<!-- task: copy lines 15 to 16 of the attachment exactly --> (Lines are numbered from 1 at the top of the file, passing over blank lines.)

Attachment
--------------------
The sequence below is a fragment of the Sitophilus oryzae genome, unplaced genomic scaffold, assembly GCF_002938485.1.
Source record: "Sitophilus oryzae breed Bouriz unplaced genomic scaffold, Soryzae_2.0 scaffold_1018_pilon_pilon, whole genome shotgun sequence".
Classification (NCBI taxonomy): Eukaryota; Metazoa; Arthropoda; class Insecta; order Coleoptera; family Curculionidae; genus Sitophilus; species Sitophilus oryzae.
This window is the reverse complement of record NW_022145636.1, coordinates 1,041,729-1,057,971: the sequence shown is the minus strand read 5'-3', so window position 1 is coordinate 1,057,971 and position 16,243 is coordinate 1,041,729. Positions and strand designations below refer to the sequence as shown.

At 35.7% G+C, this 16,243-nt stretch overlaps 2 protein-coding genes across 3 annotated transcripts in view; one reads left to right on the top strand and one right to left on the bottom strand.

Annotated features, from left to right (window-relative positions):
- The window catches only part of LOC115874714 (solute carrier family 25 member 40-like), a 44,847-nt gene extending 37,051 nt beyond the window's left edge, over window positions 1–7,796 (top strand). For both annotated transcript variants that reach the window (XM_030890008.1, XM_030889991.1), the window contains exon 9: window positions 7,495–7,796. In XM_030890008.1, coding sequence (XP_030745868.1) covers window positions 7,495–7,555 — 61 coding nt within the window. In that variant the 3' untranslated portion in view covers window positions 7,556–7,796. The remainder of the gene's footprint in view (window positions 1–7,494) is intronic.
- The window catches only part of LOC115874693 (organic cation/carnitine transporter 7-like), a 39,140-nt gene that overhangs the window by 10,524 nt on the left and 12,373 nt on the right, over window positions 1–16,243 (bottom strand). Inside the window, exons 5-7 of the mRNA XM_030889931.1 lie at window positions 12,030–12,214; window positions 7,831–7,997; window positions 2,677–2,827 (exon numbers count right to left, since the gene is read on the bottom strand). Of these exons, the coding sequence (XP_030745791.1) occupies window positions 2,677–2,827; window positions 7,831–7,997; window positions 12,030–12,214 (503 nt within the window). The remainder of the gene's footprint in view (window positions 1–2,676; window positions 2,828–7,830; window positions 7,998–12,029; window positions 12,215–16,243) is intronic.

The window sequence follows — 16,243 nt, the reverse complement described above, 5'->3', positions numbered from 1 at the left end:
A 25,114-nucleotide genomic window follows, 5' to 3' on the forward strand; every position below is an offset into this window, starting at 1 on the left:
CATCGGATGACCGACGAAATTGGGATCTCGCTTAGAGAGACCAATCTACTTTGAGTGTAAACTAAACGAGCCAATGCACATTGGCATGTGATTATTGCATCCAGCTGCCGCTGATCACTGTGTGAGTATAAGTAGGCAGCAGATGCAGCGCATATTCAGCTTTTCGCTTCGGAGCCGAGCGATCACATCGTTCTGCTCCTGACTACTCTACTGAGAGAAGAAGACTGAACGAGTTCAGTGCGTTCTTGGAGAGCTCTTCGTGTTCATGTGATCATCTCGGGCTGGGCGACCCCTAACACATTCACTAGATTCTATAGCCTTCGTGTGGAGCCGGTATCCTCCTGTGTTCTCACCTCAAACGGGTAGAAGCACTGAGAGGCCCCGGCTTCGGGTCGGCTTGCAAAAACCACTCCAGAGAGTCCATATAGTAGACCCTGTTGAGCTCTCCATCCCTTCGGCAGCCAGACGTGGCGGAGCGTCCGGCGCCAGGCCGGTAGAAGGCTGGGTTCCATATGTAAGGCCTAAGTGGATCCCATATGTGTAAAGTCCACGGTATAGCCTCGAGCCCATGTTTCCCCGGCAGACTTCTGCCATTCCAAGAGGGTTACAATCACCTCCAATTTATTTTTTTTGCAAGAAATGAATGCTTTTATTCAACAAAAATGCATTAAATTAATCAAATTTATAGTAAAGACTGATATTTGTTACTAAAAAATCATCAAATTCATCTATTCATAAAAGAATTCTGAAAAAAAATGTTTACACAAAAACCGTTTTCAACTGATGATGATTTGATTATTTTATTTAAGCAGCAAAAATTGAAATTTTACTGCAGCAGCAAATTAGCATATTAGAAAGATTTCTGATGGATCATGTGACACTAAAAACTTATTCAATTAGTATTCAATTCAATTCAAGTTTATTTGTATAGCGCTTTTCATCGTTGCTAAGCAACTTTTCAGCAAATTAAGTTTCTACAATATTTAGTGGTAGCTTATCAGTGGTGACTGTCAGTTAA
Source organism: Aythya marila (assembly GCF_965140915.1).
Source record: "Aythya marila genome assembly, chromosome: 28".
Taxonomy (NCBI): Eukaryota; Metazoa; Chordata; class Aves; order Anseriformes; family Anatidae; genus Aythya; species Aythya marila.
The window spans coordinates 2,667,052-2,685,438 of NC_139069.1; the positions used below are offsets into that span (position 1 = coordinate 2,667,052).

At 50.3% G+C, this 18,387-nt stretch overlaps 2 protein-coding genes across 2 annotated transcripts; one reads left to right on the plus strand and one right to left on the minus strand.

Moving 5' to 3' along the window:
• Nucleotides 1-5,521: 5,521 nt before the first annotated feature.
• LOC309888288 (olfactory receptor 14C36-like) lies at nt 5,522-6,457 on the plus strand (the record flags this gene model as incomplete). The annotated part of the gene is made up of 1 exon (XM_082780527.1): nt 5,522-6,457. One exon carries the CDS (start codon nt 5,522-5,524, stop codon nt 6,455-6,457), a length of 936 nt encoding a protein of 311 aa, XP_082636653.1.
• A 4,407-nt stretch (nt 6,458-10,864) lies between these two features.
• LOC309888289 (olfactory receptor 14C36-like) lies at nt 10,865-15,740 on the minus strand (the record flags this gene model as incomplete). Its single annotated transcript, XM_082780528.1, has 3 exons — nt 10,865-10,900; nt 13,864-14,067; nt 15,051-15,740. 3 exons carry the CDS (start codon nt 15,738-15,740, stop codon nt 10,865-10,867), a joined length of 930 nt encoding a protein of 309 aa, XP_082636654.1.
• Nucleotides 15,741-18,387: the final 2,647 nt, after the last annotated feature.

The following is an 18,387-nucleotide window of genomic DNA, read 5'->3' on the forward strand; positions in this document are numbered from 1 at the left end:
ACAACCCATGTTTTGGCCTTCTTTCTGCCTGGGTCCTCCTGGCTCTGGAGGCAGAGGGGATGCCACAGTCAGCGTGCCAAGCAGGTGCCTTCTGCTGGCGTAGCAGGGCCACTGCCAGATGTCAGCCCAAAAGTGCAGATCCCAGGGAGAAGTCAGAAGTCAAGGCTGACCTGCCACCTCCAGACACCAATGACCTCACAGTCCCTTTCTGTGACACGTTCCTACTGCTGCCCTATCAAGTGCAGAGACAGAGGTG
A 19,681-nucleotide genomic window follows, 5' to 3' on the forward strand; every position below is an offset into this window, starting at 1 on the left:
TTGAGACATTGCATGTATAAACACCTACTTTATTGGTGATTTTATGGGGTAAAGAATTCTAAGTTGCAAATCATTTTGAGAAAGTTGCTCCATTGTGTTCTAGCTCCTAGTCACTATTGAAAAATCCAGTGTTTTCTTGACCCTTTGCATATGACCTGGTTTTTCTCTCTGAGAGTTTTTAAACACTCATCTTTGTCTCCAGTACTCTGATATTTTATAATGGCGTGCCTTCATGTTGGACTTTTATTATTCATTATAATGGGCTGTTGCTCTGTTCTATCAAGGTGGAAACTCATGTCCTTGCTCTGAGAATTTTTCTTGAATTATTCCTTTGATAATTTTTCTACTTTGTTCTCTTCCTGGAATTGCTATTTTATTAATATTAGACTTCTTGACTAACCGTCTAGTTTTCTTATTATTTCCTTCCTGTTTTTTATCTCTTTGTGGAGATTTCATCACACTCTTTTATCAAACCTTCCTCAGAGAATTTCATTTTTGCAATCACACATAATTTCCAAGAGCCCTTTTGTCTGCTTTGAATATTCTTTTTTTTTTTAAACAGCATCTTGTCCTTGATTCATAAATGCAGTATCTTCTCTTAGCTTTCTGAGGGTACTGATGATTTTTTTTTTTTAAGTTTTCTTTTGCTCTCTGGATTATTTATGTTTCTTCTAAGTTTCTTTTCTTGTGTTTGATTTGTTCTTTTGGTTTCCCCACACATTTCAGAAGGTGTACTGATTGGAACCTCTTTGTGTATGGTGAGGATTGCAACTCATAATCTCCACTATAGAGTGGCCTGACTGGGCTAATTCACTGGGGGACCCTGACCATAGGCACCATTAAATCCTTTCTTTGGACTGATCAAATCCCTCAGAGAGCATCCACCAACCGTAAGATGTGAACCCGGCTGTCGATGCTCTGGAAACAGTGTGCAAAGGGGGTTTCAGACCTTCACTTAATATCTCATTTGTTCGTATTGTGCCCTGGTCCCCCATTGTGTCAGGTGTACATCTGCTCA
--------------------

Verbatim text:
The window spans coordinates 2,667,052-2,685,438 of NC_139069.1; the positions used below are offsets into that span (position 1 = coordinate 2,667,052).

At 50.3% G+C, this 18,387-nt stretch overlaps 2 protein-coding genes across 2 annotated transcripts; one reads left to right on the plus strand and one right to left on the minus strand.